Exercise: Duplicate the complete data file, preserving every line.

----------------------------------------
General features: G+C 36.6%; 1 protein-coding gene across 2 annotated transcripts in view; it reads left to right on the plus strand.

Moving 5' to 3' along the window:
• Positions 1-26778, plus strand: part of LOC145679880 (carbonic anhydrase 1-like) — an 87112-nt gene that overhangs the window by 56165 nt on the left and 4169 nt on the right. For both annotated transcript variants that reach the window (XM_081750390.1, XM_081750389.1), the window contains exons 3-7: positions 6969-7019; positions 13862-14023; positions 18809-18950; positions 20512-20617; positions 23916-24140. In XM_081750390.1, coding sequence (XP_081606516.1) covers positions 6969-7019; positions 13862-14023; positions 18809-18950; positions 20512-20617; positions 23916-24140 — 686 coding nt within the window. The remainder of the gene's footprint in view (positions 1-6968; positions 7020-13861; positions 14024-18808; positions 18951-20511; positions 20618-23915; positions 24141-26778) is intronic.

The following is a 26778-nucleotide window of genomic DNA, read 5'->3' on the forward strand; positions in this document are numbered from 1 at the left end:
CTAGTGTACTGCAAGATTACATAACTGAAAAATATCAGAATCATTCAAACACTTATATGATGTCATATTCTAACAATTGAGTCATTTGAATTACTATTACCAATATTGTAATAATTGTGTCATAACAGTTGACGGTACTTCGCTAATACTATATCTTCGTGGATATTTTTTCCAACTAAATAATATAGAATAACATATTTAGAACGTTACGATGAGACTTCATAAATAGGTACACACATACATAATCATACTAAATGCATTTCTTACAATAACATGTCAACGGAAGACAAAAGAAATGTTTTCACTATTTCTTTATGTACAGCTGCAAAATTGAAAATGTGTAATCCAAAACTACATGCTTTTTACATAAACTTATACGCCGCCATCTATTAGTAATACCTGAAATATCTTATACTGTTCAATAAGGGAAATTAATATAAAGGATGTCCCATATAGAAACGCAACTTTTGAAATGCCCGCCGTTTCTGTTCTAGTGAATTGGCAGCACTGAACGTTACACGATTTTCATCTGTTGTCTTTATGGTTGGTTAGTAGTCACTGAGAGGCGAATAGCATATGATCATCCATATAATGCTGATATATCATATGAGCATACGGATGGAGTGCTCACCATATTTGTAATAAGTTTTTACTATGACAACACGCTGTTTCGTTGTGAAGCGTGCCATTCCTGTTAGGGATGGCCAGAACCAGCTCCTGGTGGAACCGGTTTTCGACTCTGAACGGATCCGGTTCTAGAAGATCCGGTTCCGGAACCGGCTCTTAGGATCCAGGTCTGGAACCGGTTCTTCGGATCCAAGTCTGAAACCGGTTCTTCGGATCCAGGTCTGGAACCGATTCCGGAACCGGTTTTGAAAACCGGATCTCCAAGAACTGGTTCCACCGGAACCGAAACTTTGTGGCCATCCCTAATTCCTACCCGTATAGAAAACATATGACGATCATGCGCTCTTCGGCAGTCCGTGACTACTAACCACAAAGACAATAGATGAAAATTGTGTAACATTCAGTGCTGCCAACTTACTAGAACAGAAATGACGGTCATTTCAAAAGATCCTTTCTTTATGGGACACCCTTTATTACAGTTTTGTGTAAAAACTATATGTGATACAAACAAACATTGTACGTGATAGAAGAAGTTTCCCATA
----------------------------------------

General features: G+C 36.6%; 1 protein-coding gene across 2 annotated transcripts in view; it reads left to right on the plus strand.

Moving 5' to 3' along the window:
• Positions 1-26778, plus strand: part of LOC145679880 (carbonic anhydrase 1-like) — an 87112-nt gene that overhangs the window by 56165 nt on the left and 4169 nt on the right. For both annotated transcript variants that reach the window (XM_081750390.1, XM_081750389.1), the window contains exons 3-7: positions 6969-7019; positions 13862-14023; positions 18809-18950; positions 20512-20617; positions 23916-24140. In XM_081750390.1, coding sequence (XP_081606516.1) covers positions 6969-7019; positions 13862-14023; positions 18809-18950; positions 20512-20617; positions 23916-24140 — 686 coding nt within the window. The remainder of the gene's footprint in view (positions 1-6968; positions 7020-13861; positions 14024-18808; positions 18951-20511; positions 20618-23915; positions 24141-26778) is intronic.

The following is a 26778-nucleotide window of genomic DNA, read 5'->3' on the forward strand; positions in this document are numbered from 1 at the left end:
CTAGTGTACTGCAAGATTACATAACTGAAAAATATCAGAATCATTCAAACACTTATATGATGTCATATTCTAACAATTGAGTCATTTGAATTACTATTACCAATATTGTAATAATTGTGTCATAACAGTTGACGGTACTTCGCTAATACTATATCTTCGTGGATATTTTTTCCAACTAAATAATATAGAATAACATATTTAGAACGTTACGATGAGACTTCATAAATAGGTACACACATACATAATCATACTAAATGCATTTCTTACAATAACATGTCAACGGAAGACAAAAGAAATGTTTTCACTATTTCTTTATGTACAGCTGCAAAATTGAAAATGTGTAATCCAAAACTACATGCTTTTTACATAAACTTATACGCCGCCATCTATTAGTAATACCTGAAATATCTTATACTGTTCAATAAGGGAAATTAATATAAAGGATGTCCCATATAGAAACGCAACTTTTGAAATGCCCGCCGTTTCTGTTCTAGTGAATTGGCAGCACTGAACGTTACACGATTTTCATCTGTTGTCTTTATGGTTGGTTAGTAGTCACTGAGAGGCGAATAGCATATGATCATCCATATAATGCTGATATATCATATGAGCATACGGATGGAGTGCTCACCATATTTGTAATAAGTTTTTACTATGACAACACGCTGTTTCGTTGTGAAGCGTGCCATTCCTGTTAGGGATGGCCAGAACCAGCTCCTGGTGGAACCGGTTTTCGACTCTGAACGGATCCGGTTCTAGAAGATCCGGTTCCGGAACCGGCTCTTAGGATCCAGGTCTGGAACCGGTTCTTCGGATCCAAGTCTGAAACCGGTTCTTCGGATCCAGGTCTGGAACCGATTCCGGAACCGGTTTTGAAAACCGGATCTCCAAGAACTGGTTCCACCGGAACCGAAACTTTGTGGCCATCCCTAATTCCTACCCGTATAGAAAACATATGACGATCATGCGCTCTTCGGCAGTCCGTGACTACTAACCACAAAGACAATAGATGAAAATTGTGTAACATTCAGTGCTGCCAACTTACTAGAACAGAAATGACGGTCATTTCAAAAGATCCTTTCTTTATGGGACACCCTTTATTACAGTTTTGTGTAAAAACTATATGTGATACAAACAAACATTGTACGTGATAGAAGAAGTTTCCCATA